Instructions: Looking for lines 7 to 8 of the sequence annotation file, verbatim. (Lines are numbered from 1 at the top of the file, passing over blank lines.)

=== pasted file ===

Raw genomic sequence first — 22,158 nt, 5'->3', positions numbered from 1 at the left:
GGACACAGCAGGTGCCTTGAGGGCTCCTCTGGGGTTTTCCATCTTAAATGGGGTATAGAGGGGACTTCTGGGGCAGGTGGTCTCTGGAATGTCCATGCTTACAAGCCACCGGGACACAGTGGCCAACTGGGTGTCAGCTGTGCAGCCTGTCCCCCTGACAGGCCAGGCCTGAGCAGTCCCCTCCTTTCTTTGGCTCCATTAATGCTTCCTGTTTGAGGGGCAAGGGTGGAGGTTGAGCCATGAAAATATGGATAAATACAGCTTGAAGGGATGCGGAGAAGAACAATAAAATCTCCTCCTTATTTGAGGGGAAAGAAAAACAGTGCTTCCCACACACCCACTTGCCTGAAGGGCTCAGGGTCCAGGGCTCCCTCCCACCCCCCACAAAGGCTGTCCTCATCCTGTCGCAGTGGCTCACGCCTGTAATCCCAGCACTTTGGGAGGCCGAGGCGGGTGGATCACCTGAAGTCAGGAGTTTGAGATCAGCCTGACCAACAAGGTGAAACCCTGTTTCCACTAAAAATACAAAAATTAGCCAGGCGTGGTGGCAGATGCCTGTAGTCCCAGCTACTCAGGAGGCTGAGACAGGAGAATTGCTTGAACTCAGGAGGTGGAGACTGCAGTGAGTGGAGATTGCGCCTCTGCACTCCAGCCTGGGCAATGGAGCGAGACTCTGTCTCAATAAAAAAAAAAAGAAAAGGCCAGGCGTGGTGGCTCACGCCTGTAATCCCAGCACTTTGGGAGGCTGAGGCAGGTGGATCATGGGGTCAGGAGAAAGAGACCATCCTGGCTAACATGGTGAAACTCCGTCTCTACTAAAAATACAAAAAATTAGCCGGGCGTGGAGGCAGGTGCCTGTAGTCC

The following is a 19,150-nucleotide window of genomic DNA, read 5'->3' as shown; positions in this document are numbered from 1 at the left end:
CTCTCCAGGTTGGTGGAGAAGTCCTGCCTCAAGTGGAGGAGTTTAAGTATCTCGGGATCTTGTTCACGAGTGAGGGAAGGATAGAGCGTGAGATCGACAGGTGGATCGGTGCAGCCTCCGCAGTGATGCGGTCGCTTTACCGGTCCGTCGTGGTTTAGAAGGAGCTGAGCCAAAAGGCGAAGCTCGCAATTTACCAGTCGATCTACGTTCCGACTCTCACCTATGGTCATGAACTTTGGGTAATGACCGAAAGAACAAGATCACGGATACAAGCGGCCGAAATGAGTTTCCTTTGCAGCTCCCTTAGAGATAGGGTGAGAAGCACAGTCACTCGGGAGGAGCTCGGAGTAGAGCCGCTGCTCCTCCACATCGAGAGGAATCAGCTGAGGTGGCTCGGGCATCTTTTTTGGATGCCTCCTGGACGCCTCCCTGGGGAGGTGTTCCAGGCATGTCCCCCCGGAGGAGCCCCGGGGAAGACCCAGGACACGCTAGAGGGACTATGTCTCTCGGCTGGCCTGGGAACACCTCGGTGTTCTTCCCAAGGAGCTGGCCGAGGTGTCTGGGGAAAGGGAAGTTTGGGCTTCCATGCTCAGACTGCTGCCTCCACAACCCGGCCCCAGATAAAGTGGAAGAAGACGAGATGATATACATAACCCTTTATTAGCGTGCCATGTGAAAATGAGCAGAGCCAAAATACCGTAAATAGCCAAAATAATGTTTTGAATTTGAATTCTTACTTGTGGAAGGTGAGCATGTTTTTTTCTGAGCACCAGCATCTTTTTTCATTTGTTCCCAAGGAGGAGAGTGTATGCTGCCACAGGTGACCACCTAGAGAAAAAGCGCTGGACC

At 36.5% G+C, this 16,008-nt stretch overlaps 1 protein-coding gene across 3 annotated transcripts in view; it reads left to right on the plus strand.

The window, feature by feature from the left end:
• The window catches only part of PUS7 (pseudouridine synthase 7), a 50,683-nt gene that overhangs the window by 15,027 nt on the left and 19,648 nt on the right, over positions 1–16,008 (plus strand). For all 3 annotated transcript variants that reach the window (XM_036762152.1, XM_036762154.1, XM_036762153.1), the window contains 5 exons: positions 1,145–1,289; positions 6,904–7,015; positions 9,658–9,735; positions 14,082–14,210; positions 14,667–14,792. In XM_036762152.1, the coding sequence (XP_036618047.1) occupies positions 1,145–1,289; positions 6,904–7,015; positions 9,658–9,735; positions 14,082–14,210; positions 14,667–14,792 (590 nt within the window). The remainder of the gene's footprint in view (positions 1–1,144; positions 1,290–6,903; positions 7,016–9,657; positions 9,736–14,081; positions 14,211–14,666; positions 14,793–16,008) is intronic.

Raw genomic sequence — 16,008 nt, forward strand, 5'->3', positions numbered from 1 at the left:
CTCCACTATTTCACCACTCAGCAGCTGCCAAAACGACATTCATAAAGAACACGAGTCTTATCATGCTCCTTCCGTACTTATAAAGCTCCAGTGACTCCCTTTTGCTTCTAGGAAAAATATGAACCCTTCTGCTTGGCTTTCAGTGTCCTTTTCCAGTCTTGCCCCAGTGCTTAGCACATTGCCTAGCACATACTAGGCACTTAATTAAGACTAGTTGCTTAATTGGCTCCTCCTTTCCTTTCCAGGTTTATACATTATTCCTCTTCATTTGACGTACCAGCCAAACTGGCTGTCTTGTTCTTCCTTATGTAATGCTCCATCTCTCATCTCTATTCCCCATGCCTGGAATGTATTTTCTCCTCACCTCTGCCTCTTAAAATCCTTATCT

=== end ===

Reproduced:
• The window catches only part of PUS7 (pseudouridine synthase 7), a 50,683-nt gene that overhangs the window by 15,027 nt on the left and 19,648 nt on the right, over positions 1–16,008 (plus strand). For all 3 annotated transcript variants that reach the window (XM_036762152.1, XM_036762154.1, XM_036762153.1), the window contains 5 exons: positions 1,145–1,289; positions 6,904–7,015; positions 9,658–9,735; positions 14,082–14,210; positions 14,667–14,792. In XM_036762152.1, the coding sequence (XP_036618047.1) occupies positions 1,145–1,289; positions 6,904–7,015; positions 9,658–9,735; positions 14,082–14,210; positions 14,667–14,792 (590 nt within the window). The remainder of the gene's footprint in view (positions 1–1,144; positions 1,290–6,903; positions 7,016–9,657; positions 9,736–14,081; positions 14,211–14,666; positions 14,793–16,008) is intronic.

Raw genomic sequence — 16,008 nt, forward strand, 5'->3', positions numbered from 1 at the left: